Where does that kind of service mindset come from? What made the Nordstrom professional go to such great lengths to find, ship, alter and present an item that their company doesn’t even sell?
It is passion.
In ancient Greece, there was a teacher named Apollos. One of his students was a physician named Luke, who described Apollos as a man “fervent in spirit who spoke and taught accurately”. The word fervent comes from the Latin ferventem, and means “boiling hot, glowing.” That is an excellent description of passion.
And notice that it goes on to say that he spoke and taught accurately. In the Greek, this word is rendered Akribos, and means to be diligent, accurate. perfect and exact. It means to be excellent. Passion leads to excellence.
I taught a class recently on passion and personal excellence. They are linked. Passion gives birth to personal excellence. Passion arises from deep inside us and drives us to do things to the very best of our ability – and beyond. Passion sees no obstacles – it sees only the opportunity. The opportunity to be unique, to serve a customer or a client in ways that absolute blow away all expectations. Passion drives us with a deep fire.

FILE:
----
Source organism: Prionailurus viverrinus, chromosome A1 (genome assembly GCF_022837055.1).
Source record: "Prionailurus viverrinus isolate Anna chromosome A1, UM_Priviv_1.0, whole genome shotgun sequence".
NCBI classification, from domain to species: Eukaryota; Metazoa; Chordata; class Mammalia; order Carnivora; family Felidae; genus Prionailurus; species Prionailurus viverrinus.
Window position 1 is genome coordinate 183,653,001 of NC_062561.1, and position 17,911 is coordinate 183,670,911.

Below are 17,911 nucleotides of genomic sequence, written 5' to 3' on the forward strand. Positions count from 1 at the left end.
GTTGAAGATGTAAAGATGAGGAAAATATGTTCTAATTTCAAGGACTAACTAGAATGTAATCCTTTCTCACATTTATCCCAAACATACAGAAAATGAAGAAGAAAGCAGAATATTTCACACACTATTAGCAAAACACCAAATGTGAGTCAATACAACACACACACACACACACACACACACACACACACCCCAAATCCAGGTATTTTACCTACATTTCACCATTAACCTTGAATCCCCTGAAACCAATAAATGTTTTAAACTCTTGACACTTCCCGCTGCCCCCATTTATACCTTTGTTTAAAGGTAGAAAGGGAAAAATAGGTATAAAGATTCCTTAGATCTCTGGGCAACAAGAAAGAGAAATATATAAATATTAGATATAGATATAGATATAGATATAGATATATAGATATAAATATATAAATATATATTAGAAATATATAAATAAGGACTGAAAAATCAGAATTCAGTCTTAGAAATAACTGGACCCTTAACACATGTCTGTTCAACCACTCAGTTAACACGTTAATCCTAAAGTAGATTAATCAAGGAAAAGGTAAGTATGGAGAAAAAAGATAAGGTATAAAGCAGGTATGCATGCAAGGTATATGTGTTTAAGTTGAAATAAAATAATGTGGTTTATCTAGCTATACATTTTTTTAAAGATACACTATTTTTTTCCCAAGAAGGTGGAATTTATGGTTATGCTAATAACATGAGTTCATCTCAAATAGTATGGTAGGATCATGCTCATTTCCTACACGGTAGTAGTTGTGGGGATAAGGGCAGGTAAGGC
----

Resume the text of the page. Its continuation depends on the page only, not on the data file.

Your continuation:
Do you have that kind of passion?
Unfortunately, the answer is a resounding “NO!” from many of us. According to one study (see http://www.blessingwhite.com/eee__report.asp) done by BlessingWhite, only about 1 in 3 employees are engaged in their work.
Think about that for a minute. What if your chances of getting a pilot that paid attention to flying the plane was 1 in 3? Would you get on the plane? Or how about if you knew the doctor who was going to do surgery on you only got it right every third patient? Would you choose a different doctor?
Of course, none of us would get on that plane or go under that knife. But every day, we deal with people who are disengaged, providing a substandard service or product for their customers, their employers, and anyone else who comes into their orbit.